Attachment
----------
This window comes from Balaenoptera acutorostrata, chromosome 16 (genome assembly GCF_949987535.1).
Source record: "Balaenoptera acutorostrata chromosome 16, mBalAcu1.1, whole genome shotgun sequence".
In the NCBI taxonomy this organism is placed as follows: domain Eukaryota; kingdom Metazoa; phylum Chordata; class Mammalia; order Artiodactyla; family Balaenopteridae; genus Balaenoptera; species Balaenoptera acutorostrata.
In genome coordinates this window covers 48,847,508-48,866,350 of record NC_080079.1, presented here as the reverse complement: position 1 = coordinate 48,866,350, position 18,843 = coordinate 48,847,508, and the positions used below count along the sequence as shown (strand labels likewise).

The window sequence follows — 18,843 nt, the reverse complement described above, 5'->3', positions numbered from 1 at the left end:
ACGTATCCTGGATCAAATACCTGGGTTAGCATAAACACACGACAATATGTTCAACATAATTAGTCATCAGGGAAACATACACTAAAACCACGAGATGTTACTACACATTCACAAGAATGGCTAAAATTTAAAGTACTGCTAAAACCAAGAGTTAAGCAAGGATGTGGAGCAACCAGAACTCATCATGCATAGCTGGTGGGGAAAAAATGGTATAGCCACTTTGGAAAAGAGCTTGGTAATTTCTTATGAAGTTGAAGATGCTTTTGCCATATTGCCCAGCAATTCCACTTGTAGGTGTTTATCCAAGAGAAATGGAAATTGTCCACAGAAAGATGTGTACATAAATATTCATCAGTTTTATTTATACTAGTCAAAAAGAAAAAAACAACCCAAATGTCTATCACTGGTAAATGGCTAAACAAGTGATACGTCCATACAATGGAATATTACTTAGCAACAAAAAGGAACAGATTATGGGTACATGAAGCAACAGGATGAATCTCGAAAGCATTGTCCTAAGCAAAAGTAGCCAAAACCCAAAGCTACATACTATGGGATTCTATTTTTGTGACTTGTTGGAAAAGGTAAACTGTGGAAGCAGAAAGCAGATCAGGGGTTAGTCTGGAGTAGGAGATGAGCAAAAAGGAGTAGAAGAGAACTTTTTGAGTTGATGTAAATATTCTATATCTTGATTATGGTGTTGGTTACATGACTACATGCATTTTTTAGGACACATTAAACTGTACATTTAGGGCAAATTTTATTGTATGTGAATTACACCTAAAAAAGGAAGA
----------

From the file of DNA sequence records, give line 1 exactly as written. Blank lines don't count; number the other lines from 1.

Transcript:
This window comes from Balaenoptera acutorostrata, chromosome 16 (genome assembly GCF_949987535.1).